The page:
New papers on microbiology of the built environment, May 8, 2016

Happy Mother’s Day! Here are your new papers on microbes of the built environment.

Microbes in the house

Assessment of Bacterial Communities in Thirteen Species of Laboratory-Cultured Domestic Mites (Acari: Acaridida) – Jan Hubert – Journal of Economic Entomology (WTH $39 for 1 day)

Screen Shot 2016-05-07 at 9.19.51 PMHouse dust mites (HDMs) and stored-product mites (SPMs) of various species inhabit human homes and stored agricultural products. These mites are carriers and hosts of microorganisms that enable their survival. The bacteriome from 13 species of SPMs and HDMs was analyzed and compared by 454 pyrosequencing of partial 16S rRNA gene amplicons. (…) Among the bacterial species identified, Staphylococcus, Bacillus, Kocuria, Brevibacterium, Corynebacterium, and Brachybacterium likely serve as food sources for the mites. The domestic acaridid mites carried high numbers of various bacteria that are potential threats to human health. These results contribute to the general understanding of the ecology of mite adaptation to human-made habitats.

Microbes and the city

Book ChapterUrban Microbiomes and Urban Agriculture: What Are the Connections and Why Should We Care? – Gary M. King – Sowing Seeds in the City ($29.95)

Screen Shot 2016-05-07 at 8.43.09 PM(…) Research on microbial assemblages (or microbiomes) in the built environment, particularly building interiors, has provided compelling examples of the importance of microbes, but these results provide at most an incomplete picture of microbial distribution and activity in urban systems. (…) this review defines and provides examples of the microbiome concept and the significance of microbiomes in urban systems; it also identifies large knowledge gaps and unanswered questions that must be addressed to develop a robust and predictive understanding of urban biology and ecology.

News article: Explore this interactive map of the Gowanus Canal’s slightly scary microbiology – Jason Sayer – Architects Newspaper (OA)

Screen Shot 2016-05-07 at 9.15.52 PMThe Gowanus Canal in Brooklyn is notorious for its filth. Normally a sure fire way to contract dysentery, cancer and arsenic poisoning, the canal is now the subject of study from a diverse collaborative effort (…) Called the BK BioReactor, the undertaking employs a small autonomous watercraft that samples waters throughout the infamous canal (an U.S. Environmental Protection Agency’s (EPA) Superfund site). The researchers set out to catalog its microbial communities before the canal undergoes dredging and sub-aquatically capping as part of the Superfund cleanup later this year.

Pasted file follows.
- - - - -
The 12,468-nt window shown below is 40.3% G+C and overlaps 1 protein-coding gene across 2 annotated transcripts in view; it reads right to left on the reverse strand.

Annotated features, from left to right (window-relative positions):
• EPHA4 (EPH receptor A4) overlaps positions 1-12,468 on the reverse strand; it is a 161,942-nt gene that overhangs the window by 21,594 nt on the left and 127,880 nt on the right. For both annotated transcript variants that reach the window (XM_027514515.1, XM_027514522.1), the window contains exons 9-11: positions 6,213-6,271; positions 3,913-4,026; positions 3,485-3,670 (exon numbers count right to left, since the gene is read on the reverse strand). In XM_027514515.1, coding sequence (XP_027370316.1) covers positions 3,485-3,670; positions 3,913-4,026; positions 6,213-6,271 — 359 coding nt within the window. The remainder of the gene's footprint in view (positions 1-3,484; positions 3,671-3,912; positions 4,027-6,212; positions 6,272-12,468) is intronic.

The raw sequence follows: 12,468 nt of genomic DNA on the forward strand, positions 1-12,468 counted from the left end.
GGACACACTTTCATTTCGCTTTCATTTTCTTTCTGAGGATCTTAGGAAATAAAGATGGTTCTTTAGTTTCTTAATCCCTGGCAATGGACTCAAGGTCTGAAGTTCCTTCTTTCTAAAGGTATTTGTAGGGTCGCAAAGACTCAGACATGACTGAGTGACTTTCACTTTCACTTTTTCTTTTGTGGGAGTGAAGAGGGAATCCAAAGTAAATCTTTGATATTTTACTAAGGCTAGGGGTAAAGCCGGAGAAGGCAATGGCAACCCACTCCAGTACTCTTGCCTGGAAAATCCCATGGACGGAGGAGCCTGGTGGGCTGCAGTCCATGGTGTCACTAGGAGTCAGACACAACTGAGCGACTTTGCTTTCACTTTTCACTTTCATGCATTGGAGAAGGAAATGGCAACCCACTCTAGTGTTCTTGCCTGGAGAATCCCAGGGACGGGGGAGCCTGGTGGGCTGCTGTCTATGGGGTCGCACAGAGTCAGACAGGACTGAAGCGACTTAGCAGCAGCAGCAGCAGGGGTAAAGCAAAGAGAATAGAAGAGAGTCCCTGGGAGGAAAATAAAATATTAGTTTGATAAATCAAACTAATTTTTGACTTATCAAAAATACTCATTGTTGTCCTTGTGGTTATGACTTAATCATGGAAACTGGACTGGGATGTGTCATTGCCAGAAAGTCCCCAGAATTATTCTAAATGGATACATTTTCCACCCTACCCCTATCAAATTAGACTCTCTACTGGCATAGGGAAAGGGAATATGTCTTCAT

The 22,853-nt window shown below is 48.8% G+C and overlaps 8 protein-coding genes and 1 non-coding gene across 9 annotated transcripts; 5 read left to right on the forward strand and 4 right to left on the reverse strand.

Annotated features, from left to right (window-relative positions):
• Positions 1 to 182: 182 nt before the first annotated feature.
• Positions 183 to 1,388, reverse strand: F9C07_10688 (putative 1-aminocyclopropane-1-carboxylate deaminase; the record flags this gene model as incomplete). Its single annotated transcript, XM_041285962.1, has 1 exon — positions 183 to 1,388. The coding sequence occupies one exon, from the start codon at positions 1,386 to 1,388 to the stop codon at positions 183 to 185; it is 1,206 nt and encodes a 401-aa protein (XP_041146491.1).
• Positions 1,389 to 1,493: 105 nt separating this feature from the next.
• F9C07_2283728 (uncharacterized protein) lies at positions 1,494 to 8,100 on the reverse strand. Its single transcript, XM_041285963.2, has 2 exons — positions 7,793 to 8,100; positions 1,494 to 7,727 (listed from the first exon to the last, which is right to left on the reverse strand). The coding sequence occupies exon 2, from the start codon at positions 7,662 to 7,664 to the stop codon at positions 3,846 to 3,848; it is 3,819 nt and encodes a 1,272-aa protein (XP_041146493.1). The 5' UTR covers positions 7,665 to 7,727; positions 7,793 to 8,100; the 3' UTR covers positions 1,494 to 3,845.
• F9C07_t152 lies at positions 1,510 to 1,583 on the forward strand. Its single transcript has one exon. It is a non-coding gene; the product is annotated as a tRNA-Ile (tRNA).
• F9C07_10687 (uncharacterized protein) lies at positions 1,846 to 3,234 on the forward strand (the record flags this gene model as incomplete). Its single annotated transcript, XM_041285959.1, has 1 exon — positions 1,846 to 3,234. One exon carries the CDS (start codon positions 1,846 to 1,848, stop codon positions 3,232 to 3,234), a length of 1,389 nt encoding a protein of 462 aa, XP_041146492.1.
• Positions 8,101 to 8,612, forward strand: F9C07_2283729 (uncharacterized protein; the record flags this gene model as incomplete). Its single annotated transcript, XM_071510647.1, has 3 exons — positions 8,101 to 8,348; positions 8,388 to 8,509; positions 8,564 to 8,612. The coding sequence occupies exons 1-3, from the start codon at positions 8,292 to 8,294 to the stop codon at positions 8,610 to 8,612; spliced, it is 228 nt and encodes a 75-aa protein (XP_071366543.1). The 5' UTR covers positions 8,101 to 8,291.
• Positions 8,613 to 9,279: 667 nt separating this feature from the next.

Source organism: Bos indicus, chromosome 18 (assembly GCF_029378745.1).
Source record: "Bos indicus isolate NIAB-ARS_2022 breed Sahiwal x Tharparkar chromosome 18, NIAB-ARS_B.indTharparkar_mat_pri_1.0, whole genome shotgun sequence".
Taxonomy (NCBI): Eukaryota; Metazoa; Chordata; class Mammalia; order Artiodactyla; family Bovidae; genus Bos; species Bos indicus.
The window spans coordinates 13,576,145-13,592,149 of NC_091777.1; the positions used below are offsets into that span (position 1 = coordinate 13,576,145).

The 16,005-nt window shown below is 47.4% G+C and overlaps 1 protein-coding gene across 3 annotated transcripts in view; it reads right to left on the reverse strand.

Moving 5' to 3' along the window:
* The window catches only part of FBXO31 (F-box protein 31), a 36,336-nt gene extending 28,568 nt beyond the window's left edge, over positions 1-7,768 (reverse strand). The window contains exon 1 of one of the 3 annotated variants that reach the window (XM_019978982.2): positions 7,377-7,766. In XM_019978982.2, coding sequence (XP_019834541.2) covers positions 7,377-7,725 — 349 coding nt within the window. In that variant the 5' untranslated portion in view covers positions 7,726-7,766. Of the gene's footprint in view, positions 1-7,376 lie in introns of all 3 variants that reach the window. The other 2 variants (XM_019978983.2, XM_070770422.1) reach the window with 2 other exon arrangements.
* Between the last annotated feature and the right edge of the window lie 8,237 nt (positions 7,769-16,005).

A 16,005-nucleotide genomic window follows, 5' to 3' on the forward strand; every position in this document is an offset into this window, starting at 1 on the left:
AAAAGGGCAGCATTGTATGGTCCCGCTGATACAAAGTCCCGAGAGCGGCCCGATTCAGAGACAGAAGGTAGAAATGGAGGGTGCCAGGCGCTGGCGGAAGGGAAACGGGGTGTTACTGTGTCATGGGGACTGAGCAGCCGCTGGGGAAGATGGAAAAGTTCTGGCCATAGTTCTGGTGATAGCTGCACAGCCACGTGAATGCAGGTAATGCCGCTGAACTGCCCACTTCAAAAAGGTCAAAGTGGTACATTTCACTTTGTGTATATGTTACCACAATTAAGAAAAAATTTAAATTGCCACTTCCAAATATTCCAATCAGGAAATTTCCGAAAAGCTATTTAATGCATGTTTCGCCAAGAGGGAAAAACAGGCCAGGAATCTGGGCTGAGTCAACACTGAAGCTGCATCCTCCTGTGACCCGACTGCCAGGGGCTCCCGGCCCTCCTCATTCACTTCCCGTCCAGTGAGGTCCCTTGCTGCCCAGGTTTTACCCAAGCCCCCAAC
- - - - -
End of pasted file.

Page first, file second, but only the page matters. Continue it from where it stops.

Microbes and hospitals

Ciprofloxacin residue and antibiotic-resistant biofilm bacteria in hospital effluent РJ̩r̫me Ory РEnvironmental Pollution ($35.95)

Screen Shot 2016-05-07 at 8.53.02 PMDischarge of antimicrobial residues and resistant bacteria in hospital effluents is supposed to have strong impacts on the spread of antibiotic resistant bacteria in the environment. This study aimed to characterize the effluents of the Gabriel Montpied teaching hospital, Clermont-Ferrand, France, by simultaneously measuring the concentration of ciprofloxacin and of biological indicators resistant to this molecule in biofilms formed in the hospital effluent  (…) Altogether, these data confirm the role of hospital loads as sources of pollution for wastewater and question the role of environmental biofilms communities as efficient shelters for hospital-released resistance genes.

Control of Legionella Contamination and Risk of Corrosion in Hospital Water Networks following Various Disinfection Procedures – Isabella Marchesi – Applied and Environmental Microbiology ($25 for 1 day)

Screen Shot 2016-05-07 at 8.58.15 PM(…)  The aim of this study was to assess the long-term effectiveness of various disinfection procedures in order to reduce both culturable and nonculturable (NC) legionellae in different hospital water networks treated with heat, chlorine dioxide, monochloramine, and hydrogen peroxide. The temperature levels and biocide concentrations that proved to give reliable results were analyzed. (…) We confirm here that chemical disinfection controls Legionella colonization more effectively than hyperthermia does. Monochloramine was the most effective treatment, while hydrogen peroxide may be a promising alternative to chlorine-based disinfectants due to its ability to select for other, less virulent or nonpathogenic species.

Microbes and food

Characterization of specific spoilage organisms (SSOs) in vacuum-packed ham by culture-plating techniques and MiSeq next-generation sequencing technologies – Agnieszka Piotrowska-Cyplik – Journal of the Science of Food and Agriculture ($6 to rent, $38 to own)

Screen Shot 2016-05-07 at 8.39.35 PMThe knowledge regarding microaerophilic and anaerobic Specific Spoilage Organisms (SSOs) is crucial for an appropriate evaluation of vacuum-packed ham. The objective of this study was to characterize the SSO community in vacuum-packed ham by culture-dependent technique and MiSeq next generation sequencing (NGS) platform. (…) The bacteria identified in sliced cooked ham belonged mostly to 4 phyla: Actinobacteria, Proteobacteria, Firmicutes, and Bacteroidetes. The temperature of 4 °C favoured the development of mesophilic and psychrophilic/psychrothropic flora, mainly Lactobacillaceae, Enterobacteriaceae and Micrococcaceae families (…)